Medicare is the nation’s largest health insurance program, but many Americans still don’t understand how it works. There are many misconceptions that have become popular over time. Here are five of the most common Medicare myths and the truths behind them.
Medicare enrollment happens automatically.
While everyone becomes eligible for Medicare at the age of 65, enrolling is up to you. There is a way for you to be automatically enrolled, but some are required to sign up.
If you have been receiving your Social Security benefits or disability when you turn 65, you will be automatically enrolled for Medicare Part A and Part B. If this does not apply to you, then you must sign up for Medicare during open enrollment or you Initial Enrollment Period (IEP).
Medicare is free.
This myth is partially true if you have earned at least 40 Social Security credits during your career, or you qualify for benefits in another way. Part A is free if you are qualified, but Part B has a monthly premium for beneficiaries.
Medicare covers all health expenses after retirement.
Medicare Part A and Part B cover a lot of healthcare costs, but there is also a lot that Medicare does not cover. A few examples would be deductibles, coinsurance, and co-pays.
A Medigap plan can help out with these costs, but you will be required to pay an additional premium for a Medigap plan.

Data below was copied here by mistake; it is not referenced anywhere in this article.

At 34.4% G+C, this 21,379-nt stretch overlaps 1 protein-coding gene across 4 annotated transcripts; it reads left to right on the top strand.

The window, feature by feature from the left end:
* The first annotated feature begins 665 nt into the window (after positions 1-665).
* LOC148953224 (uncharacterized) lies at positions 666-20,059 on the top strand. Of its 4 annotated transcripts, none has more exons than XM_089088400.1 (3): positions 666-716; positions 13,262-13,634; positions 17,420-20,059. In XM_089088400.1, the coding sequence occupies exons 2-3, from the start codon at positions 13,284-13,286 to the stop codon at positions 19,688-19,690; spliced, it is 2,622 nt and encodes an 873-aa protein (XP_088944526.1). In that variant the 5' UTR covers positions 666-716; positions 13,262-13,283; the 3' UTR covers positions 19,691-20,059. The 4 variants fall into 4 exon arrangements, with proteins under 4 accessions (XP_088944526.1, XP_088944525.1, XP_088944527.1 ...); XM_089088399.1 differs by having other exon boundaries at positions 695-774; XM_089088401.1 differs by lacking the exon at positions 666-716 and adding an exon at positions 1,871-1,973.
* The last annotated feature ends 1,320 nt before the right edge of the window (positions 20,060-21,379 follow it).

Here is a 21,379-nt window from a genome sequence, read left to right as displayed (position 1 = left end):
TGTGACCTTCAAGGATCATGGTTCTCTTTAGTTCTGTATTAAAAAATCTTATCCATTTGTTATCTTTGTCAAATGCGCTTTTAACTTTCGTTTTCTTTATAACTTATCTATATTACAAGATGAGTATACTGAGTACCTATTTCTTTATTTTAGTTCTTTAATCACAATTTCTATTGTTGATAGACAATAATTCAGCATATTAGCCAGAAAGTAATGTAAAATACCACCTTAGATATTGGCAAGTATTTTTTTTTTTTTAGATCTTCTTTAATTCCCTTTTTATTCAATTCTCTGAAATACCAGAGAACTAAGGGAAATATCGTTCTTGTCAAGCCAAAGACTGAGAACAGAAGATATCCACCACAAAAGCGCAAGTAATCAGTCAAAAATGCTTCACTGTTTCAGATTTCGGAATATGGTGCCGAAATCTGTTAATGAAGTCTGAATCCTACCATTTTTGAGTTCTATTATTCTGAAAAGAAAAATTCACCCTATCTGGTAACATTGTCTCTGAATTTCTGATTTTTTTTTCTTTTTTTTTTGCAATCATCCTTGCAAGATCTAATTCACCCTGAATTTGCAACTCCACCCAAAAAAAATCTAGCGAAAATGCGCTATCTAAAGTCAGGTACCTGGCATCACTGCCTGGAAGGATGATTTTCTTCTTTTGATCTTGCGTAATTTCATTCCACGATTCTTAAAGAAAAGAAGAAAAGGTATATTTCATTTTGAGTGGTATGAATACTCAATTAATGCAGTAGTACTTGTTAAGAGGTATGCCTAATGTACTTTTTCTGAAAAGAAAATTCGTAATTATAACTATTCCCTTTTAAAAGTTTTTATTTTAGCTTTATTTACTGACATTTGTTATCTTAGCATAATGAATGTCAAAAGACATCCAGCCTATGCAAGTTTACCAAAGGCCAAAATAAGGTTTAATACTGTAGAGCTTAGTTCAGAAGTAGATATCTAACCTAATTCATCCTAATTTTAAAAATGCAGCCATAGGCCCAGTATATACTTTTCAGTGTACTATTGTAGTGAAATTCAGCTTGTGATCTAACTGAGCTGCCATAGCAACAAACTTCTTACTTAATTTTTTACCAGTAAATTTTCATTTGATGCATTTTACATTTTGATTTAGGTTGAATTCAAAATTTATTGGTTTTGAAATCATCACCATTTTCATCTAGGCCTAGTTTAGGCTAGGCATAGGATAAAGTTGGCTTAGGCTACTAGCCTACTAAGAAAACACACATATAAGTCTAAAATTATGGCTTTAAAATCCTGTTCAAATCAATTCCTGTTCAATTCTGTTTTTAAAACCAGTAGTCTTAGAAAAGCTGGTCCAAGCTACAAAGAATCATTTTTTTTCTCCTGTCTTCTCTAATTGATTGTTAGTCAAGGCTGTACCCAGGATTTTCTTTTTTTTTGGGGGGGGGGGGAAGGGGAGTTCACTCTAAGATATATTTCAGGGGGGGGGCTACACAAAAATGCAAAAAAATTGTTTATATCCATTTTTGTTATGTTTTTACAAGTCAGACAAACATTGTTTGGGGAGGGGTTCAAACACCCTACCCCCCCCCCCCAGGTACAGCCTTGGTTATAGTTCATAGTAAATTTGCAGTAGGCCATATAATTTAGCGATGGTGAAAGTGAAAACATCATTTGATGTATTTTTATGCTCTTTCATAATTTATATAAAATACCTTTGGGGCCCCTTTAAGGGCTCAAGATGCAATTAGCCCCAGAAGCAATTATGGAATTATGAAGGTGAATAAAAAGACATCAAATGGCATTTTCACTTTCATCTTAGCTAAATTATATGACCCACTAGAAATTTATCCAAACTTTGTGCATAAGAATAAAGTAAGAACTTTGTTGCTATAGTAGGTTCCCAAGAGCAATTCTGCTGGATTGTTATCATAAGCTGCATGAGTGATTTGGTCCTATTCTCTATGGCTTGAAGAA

You may not qualify for Medicare.
Fortunately, you can’t be rejected from Medicare coverage if you are sick or have any pre-existing conditions. Not only can you not be turned away for coverage, but also your premiums won’t increase.
Medicare is going bankrupt.
The last misconception is that Medicare is running out of money and won’t be around for future generations.
According to the Social Security and Medicare Board of Trustees’ latest report, Medicare’s Part A trust fund is on track to burn through its spare cash by the year 2026, or possibly sooner. This would mean that there would be a reduction in payouts to hospitals and physicians.
Experts note that insolvent is different from bankrupt, in that there would still be money coming in, but not enough to support all the care patients would need. Medicare would not go completely bankrupt, nor would it stop providing coverage for millions of Americans.